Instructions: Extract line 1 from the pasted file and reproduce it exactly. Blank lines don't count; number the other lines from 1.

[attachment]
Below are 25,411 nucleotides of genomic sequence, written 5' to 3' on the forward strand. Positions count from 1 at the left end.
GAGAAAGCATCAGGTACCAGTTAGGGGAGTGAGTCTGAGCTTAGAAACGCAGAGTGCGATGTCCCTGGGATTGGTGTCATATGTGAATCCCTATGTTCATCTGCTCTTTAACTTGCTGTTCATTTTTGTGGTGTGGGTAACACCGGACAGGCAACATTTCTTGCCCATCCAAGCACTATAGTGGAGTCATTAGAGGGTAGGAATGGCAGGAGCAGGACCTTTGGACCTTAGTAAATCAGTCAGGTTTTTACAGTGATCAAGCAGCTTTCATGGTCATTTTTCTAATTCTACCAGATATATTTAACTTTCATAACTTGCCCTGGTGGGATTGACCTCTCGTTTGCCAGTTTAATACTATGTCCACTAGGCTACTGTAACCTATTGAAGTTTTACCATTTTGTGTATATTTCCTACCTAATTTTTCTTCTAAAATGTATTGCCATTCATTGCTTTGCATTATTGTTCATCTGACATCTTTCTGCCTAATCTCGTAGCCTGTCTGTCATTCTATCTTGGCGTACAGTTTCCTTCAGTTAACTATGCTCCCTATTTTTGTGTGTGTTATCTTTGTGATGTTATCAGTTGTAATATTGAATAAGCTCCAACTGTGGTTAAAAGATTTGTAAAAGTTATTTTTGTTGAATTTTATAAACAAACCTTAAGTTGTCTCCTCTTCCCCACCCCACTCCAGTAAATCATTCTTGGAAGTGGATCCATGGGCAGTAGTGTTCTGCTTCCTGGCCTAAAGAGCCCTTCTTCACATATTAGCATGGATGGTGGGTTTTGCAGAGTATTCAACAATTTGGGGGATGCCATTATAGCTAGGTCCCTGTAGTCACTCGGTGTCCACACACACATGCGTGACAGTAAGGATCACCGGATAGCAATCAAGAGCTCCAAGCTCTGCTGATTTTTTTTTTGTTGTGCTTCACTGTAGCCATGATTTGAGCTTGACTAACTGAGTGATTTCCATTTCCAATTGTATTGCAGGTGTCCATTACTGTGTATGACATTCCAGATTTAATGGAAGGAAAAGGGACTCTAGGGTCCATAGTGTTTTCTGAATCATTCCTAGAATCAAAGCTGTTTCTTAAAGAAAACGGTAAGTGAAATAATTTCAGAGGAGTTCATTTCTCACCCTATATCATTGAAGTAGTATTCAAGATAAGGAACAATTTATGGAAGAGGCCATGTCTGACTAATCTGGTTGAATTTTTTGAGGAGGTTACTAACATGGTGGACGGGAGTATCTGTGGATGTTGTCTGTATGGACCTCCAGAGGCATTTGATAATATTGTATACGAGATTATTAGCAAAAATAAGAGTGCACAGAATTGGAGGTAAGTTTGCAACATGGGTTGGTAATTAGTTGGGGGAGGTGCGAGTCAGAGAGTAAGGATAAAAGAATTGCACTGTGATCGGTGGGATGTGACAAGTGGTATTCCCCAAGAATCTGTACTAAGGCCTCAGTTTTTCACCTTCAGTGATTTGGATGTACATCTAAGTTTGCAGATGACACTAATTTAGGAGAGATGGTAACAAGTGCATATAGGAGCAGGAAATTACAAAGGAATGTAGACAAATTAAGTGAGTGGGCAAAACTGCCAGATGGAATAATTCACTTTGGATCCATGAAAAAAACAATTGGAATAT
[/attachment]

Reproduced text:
Below are 25,411 nucleotides of genomic sequence, written 5' to 3' on the forward strand. Positions count from 1 at the left end.